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Stock market crash? I’ll keep buying cheap shares, despite these warning signs!

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As a value investor, I aim to buy into good businesses at sensible prices. As US fund manager Peter Lynch remarked, “A share is not a lottery ticket. It’s part-ownership of a business.” Today, I think the UK FTSE 100 offers outstanding relative value. In particular, big Footsie companies paying chunky dividends look under-priced to me. However, when day traders play the market like a lottery, I fear market bubbles and worry about a possible stock market crash. Looking at today’s frothy prices, can the 12-year bull market in US stocks continue much longer? Alas, when the US market sneezes, UK shares catch a cold. Here are two warning signs that worry me today.

1. Stock market crash? The US tech bubble deflates

In the dotcom boom and stock market crash, I watched the Nasdaq tech index soar above 5,000 points in March 2000. I also recall its subsequent collapse, crashing by almost four-fifths to nearly 1,100 in October 2002. It then took 15 years for the Nasdaq to get back above 5,000 points.

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Some view today’s Nasdaq as bubbly, and a possible trigger for a global stock market crash that pulls down UK shares. The index has soared since 2016, rising 28.2% in 2017, 35.2% in 2019, and 43.6% in Covid-hit 2020. Its only down year was 2018, declining 3.9%. On 16 February, the Nasdaq peaked at 14,175 points. Yesterday, it closed at 13,119, down over 1,050 points (7.5%) in nine days. Though this bubble has let out a little air, US tech stocks remain richly priced. If the Nasdaq declines further, this could be bad news for shareholders worldwide.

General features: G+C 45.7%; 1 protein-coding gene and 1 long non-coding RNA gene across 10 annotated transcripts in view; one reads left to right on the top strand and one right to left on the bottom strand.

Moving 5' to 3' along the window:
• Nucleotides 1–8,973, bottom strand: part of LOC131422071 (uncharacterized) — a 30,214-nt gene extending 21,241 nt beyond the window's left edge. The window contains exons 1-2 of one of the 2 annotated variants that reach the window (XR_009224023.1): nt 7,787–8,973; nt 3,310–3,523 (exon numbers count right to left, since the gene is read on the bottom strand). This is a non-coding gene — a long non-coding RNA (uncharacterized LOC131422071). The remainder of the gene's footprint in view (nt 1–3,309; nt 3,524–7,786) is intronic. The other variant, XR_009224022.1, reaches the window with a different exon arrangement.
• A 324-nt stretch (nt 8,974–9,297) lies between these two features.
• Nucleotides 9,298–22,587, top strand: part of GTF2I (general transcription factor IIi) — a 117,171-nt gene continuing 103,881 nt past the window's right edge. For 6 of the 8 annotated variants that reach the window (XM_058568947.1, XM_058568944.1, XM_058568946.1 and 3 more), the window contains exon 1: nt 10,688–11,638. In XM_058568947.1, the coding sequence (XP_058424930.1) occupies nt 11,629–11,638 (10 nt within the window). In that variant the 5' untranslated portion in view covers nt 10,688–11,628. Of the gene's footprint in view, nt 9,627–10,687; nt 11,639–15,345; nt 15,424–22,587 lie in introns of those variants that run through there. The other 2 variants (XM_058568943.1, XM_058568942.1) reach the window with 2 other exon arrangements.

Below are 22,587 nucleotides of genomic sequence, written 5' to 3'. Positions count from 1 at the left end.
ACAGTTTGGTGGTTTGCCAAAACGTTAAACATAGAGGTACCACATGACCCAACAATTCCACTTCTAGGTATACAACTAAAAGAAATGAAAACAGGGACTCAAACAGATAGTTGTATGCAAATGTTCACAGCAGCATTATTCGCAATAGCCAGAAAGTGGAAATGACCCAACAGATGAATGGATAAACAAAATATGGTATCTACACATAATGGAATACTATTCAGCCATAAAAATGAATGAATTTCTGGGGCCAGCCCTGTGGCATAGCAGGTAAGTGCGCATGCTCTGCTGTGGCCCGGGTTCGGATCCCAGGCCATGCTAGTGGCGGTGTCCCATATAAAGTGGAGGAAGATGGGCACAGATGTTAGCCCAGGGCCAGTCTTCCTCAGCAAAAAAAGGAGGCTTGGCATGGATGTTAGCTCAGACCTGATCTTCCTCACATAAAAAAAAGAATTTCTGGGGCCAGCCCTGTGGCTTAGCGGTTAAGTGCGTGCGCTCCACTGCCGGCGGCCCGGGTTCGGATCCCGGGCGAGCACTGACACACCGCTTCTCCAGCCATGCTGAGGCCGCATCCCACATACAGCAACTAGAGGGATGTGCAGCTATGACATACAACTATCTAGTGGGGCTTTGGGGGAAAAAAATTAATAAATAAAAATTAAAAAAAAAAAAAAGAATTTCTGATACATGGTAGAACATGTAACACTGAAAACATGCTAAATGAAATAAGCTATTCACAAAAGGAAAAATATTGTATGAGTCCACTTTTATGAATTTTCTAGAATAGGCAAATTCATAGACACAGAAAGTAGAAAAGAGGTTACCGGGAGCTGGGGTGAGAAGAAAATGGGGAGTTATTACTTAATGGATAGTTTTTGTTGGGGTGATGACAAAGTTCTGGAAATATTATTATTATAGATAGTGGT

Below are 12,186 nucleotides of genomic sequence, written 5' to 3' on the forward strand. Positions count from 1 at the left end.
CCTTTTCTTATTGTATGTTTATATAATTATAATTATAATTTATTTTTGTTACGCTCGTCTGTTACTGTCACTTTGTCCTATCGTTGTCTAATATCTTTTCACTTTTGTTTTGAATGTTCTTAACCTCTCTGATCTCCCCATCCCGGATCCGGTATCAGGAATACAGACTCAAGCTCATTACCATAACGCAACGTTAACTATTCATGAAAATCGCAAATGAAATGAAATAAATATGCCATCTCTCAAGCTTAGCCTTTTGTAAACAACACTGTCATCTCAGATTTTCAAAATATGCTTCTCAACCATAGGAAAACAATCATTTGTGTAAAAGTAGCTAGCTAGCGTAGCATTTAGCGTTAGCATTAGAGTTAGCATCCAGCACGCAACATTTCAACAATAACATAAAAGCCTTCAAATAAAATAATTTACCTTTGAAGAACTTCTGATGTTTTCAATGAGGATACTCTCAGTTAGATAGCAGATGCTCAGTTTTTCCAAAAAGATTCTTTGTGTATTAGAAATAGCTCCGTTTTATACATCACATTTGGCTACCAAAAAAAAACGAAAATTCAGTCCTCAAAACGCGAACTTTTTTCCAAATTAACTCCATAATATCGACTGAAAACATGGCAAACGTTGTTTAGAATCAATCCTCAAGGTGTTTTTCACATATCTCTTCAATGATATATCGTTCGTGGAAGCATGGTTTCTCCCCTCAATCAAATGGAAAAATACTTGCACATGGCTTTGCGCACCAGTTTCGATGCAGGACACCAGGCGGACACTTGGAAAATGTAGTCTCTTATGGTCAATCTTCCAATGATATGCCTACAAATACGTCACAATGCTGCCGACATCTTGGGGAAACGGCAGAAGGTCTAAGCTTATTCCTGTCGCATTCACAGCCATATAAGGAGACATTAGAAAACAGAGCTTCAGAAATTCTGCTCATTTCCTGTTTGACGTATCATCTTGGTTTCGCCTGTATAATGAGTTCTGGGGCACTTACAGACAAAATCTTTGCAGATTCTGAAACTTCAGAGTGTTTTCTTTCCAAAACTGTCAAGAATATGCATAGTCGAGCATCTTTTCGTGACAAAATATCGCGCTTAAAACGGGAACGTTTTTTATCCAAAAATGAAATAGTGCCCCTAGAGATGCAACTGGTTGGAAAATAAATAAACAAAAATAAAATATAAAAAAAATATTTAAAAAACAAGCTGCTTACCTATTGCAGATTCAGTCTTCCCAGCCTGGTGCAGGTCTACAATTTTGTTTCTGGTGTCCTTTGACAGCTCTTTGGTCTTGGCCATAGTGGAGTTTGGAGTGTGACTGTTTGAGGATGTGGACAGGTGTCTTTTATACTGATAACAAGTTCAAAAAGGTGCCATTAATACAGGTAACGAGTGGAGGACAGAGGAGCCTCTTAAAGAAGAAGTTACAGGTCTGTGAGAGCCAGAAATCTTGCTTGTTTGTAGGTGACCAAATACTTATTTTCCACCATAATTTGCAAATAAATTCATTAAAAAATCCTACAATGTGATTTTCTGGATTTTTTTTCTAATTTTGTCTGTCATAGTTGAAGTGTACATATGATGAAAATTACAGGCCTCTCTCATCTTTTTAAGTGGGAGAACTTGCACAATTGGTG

2. UK and US bond yields are rising

Some pundits claim there won’t be a stock market crash, because dividend yields look attractive versus bond yields. The problem with arguing that stocks are attractively priced compared to bonds is that the bond market has enjoyed a 40-year bull market. With top-rated bonds offering zero or negative yields, perhaps the bond market is another bubble?

Like US tech stocks, a little air just escaped from the bond bubble. Since 10 February, the 10-year US Treasury yield has surged from 1.13% to 1.61%, its highest level in a year. Likewise, the UK 10-year Gilt yield today hit its highest level since July 2019. If borrowing rates keep rising, this might trigger a stock market crash, as has happened before.

It depends on inflation

Bond yields are creeping up because investors worry about higher inflation. If inflation stays subdued, as it has since 2011, then bond yields should drop back. This would make equities appear more attractive, support share prices, and perhaps ward off a stock market crash. If inflation remains under control, that’s great news for British shareholders. Prices might even climb higher from here. But if inflation rears its ugly head, then things could turn nasty for the UK and US stock markets.

I could be wrong. I don’t want a stock market crash to happen, not least because my portfolio’s 12-month returns have been excellent. But I think the best place to invest today isn’t in richly priced US stocks. When buying prices are so high, this depresses future returns. Happily, the UK stock market is trading at levels relative to the US rarely seen in 50 years. I see the FTSE 100’s big beasts as offering outstanding value for patient investors. That’s why I’m buying cheap UK shares in 2021 and I’ll buy more if a crash comes!

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Views expressed on the companies mentioned in this article are those of the writer and therefore may differ from the official recommendations we make in our subscription services, such as Share Advisor, Hidden Winners and Pro. Here at The Motley Fool, we believe that considering a diverse range of insights makes us better investors.

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